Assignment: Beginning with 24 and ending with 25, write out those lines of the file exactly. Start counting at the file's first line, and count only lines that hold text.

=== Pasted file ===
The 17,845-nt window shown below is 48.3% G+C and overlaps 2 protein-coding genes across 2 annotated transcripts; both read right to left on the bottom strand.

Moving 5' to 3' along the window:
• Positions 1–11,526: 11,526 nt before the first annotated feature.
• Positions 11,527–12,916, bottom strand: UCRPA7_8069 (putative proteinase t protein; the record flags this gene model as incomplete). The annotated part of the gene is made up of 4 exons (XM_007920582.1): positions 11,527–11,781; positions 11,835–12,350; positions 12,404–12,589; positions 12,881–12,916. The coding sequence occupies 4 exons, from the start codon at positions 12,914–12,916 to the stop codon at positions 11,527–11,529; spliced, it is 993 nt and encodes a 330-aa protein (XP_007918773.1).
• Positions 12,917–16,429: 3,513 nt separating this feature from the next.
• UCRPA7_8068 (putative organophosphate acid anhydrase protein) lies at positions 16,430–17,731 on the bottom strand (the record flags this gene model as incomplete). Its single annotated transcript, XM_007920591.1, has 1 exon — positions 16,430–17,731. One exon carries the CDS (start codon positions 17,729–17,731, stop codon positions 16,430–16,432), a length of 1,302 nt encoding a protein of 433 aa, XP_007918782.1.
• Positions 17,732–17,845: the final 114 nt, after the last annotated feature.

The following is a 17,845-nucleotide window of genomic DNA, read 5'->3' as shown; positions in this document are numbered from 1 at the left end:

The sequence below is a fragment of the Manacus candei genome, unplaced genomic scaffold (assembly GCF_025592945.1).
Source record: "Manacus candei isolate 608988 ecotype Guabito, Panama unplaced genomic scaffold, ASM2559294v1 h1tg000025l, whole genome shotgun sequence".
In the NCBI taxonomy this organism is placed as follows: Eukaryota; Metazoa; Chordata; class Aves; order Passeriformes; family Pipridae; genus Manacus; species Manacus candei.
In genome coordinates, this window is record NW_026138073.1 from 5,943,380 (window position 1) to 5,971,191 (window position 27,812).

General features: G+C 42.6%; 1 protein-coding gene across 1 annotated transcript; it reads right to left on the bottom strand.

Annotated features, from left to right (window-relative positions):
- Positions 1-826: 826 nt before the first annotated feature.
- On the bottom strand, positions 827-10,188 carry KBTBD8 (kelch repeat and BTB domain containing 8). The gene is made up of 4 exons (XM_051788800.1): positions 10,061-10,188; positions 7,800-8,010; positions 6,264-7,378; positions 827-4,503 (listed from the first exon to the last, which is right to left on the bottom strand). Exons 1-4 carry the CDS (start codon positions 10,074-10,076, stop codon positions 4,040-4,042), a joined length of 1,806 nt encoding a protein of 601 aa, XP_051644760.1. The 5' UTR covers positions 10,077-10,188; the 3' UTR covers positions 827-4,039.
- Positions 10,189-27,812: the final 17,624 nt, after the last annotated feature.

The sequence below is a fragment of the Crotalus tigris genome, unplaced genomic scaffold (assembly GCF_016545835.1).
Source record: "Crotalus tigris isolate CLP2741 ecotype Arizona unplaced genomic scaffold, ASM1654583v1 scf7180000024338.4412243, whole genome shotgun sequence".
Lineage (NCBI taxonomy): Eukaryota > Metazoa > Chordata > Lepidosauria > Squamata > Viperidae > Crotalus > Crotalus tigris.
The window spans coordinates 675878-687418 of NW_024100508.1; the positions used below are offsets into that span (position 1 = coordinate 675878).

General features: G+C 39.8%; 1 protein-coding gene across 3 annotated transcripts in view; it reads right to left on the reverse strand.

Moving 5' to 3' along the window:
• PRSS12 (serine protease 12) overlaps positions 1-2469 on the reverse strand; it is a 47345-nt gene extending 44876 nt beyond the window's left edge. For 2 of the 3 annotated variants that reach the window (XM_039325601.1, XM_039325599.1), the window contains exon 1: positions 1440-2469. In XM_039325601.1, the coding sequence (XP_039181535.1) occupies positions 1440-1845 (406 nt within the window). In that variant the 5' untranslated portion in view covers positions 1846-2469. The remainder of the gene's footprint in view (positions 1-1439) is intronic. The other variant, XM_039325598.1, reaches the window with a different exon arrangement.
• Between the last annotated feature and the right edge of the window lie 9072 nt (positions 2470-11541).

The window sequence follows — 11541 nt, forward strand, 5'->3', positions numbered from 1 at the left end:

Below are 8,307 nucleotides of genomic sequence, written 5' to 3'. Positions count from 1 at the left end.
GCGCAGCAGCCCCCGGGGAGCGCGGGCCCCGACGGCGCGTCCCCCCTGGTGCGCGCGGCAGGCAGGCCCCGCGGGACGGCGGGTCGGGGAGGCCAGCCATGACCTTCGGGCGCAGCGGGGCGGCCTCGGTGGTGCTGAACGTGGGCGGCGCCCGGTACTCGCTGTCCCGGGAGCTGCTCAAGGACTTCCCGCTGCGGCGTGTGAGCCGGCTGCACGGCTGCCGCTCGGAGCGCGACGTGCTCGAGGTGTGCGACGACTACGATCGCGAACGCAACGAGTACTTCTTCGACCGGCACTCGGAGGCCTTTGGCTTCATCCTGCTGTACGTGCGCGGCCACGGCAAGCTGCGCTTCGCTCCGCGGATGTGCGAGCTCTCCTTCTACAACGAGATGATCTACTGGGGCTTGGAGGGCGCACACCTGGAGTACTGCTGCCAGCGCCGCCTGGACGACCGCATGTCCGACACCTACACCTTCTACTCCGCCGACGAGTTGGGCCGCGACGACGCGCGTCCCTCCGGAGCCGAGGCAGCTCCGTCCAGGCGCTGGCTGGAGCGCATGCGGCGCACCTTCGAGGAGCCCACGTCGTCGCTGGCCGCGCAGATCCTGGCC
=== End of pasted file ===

• PRSS12 (serine protease 12) overlaps positions 1-2469 on the reverse strand; it is a 47345-nt gene extending 44876 nt beyond the window's left edge. For 2 of the 3 annotated variants that reach the window (XM_039325601.1, XM_039325599.1), the window contains exon 1: positions 1440-2469. In XM_039325601.1, the coding sequence (XP_039181535.1) occupies positions 1440-1845 (406 nt within the window). In that variant the 5' untranslated portion in view covers positions 1846-2469. The remainder of the gene's footprint in view (positions 1-1439) is intronic. The other variant, XM_039325598.1, reaches the window with a different exon arrangement.
• Between the last annotated feature and the right edge of the window lie 9072 nt (positions 2470-11541).